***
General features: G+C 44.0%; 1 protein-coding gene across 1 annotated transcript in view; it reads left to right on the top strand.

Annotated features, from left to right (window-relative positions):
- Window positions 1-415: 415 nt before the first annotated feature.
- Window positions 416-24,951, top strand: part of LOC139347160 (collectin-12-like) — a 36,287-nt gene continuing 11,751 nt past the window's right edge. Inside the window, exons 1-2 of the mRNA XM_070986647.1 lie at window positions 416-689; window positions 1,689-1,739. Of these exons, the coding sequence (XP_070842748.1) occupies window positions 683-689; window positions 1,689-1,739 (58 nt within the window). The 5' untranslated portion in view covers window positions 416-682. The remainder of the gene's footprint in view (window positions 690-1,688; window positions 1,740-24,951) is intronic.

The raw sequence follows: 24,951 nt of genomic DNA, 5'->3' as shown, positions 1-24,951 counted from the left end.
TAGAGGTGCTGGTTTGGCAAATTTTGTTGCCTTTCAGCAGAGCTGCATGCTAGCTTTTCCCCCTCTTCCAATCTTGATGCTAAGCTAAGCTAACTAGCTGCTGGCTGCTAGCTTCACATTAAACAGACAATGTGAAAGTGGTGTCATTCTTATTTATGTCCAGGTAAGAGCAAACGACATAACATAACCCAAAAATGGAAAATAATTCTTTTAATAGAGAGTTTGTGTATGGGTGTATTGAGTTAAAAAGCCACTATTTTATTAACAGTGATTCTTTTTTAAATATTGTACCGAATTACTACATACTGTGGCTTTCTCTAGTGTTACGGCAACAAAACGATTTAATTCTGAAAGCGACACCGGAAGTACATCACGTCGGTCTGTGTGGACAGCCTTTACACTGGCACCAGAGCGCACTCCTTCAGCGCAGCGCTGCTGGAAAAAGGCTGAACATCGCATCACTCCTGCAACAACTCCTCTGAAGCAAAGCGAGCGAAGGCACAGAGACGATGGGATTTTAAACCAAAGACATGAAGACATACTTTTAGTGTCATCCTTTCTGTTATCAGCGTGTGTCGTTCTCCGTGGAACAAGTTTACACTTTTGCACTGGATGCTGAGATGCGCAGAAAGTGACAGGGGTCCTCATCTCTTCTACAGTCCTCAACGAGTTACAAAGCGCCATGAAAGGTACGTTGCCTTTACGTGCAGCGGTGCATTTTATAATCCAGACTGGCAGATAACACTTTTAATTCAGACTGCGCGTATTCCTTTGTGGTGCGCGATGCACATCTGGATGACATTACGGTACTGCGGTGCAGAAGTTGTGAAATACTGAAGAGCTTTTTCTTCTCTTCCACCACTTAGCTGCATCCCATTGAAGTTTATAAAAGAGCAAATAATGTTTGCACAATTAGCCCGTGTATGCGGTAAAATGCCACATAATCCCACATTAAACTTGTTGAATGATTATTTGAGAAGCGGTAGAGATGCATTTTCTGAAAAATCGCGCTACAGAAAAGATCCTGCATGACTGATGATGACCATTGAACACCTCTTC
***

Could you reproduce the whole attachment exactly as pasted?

General features: G+C 44.0%; 1 protein-coding gene across 1 annotated transcript in view; it reads left to right on the top strand.

Annotated features, from left to right (window-relative positions):
- Window positions 1-415: 415 nt before the first annotated feature.
- Window positions 416-24,951, top strand: part of LOC139347160 (collectin-12-like) — a 36,287-nt gene continuing 11,751 nt past the window's right edge. Inside the window, exons 1-2 of the mRNA XM_070986647.1 lie at window positions 416-689; window positions 1,689-1,739. Of these exons, the coding sequence (XP_070842748.1) occupies window positions 683-689; window positions 1,689-1,739 (58 nt within the window). The 5' untranslated portion in view covers window positions 416-682. The remainder of the gene's footprint in view (window positions 690-1,688; window positions 1,740-24,951) is intronic.

The raw sequence follows: 24,951 nt of genomic DNA, 5'->3' as shown, positions 1-24,951 counted from the left end.
TAGAGGTGCTGGTTTGGCAAATTTTGTTGCCTTTCAGCAGAGCTGCATGCTAGCTTTTCCCCCTCTTCCAATCTTGATGCTAAGCTAAGCTAACTAGCTGCTGGCTGCTAGCTTCACATTAAACAGACAATGTGAAAGTGGTGTCATTCTTATTTATGTCCAGGTAAGAGCAAACGACATAACATAACCCAAAAATGGAAAATAATTCTTTTAATAGAGAGTTTGTGTATGGGTGTATTGAGTTAAAAAGCCACTATTTTATTAACAGTGATTCTTTTTTAAATATTGTACCGAATTACTACATACTGTGGCTTTCTCTAGTGTTACGGCAACAAAACGATTTAATTCTGAAAGCGACACCGGAAGTACATCACGTCGGTCTGTGTGGACAGCCTTTACACTGGCACCAGAGCGCACTCCTTCAGCGCAGCGCTGCTGGAAAAAGGCTGAACATCGCATCACTCCTGCAACAACTCCTCTGAAGCAAAGCGAGCGAAGGCACAGAGACGATGGGATTTTAAACCAAAGACATGAAGACATACTTTTAGTGTCATCCTTTCTGTTATCAGCGTGTGTCGTTCTCCGTGGAACAAGTTTACACTTTTGCACTGGATGCTGAGATGCGCAGAAAGTGACAGGGGTCCTCATCTCTTCTACAGTCCTCAACGAGTTACAAAGCGCCATGAAAGGTACGTTGCCTTTACGTGCAGCGGTGCATTTTATAATCCAGACTGGCAGATAACACTTTTAATTCAGACTGCGCGTATTCCTTTGTGGTGCGCGATGCACATCTGGATGACATTACGGTACTGCGGTGCAGAAGTTGTGAAATACTGAAGAGCTTTTTCTTCTCTTCCACCACTTAGCTGCATCCCATTGAAGTTTATAAAAGAGCAAATAATGTTTGCACAATTAGCCCGTGTATGCGGTAAAATGCCACATAATCCCACATTAAACTTGTTGAATGATTATTTGAGAAGCGGTAGAGATGCATTTTCTGAAAAATCGCGCTACAGAAAAGATCCTGCATGACTGATGATGACCATTGAACACCTCTTC